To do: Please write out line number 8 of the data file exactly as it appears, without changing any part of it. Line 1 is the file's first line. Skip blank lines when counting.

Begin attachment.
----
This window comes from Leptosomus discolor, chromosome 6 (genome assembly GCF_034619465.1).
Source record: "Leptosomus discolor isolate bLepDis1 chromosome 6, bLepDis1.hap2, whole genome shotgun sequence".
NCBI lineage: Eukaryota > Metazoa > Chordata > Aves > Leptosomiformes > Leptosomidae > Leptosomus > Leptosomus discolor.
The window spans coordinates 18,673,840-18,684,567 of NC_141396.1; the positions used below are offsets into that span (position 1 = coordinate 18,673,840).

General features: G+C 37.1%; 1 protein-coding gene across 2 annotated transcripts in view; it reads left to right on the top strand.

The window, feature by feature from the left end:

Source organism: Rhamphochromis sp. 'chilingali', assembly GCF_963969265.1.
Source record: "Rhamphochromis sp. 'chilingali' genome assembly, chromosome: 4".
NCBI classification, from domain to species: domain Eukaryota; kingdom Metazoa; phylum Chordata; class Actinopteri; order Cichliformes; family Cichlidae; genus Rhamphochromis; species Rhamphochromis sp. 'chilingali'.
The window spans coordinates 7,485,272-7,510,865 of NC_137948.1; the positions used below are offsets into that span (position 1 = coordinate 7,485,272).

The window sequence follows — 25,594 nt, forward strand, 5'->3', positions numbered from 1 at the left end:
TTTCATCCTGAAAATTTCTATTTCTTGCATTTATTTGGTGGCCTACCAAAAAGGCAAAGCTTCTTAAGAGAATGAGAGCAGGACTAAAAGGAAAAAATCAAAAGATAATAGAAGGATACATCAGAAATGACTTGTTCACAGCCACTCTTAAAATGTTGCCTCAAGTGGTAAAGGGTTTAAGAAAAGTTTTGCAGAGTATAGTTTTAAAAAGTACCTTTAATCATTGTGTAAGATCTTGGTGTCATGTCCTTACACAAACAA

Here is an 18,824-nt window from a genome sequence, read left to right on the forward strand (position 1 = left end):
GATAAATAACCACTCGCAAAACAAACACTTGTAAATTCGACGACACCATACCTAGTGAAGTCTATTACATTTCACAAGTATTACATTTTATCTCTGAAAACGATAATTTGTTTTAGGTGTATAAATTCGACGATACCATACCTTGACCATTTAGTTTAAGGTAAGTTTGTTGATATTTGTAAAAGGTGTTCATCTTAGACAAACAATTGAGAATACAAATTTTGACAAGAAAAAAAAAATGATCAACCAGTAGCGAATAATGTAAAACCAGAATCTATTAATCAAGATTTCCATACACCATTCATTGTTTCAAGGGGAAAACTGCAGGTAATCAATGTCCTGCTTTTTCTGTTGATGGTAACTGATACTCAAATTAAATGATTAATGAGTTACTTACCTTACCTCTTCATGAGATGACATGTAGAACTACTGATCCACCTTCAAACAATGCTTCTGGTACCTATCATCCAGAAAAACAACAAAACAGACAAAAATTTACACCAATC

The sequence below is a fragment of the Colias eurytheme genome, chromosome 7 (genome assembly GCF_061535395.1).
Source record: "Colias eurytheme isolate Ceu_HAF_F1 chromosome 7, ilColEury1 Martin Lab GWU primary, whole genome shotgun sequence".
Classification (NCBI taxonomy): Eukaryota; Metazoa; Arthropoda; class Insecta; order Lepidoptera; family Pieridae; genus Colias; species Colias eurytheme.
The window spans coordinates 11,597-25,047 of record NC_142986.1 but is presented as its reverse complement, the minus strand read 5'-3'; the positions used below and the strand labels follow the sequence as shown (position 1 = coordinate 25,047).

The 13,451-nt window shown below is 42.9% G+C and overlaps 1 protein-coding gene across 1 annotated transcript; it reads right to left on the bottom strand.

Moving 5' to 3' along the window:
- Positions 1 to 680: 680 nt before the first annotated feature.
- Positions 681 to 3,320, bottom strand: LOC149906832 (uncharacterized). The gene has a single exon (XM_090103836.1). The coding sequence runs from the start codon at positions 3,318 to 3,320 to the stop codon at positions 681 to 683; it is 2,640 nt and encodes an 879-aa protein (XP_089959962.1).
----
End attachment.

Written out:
Source record: "Rhamphochromis sp. 'chilingali' genome assembly, chromosome: 4".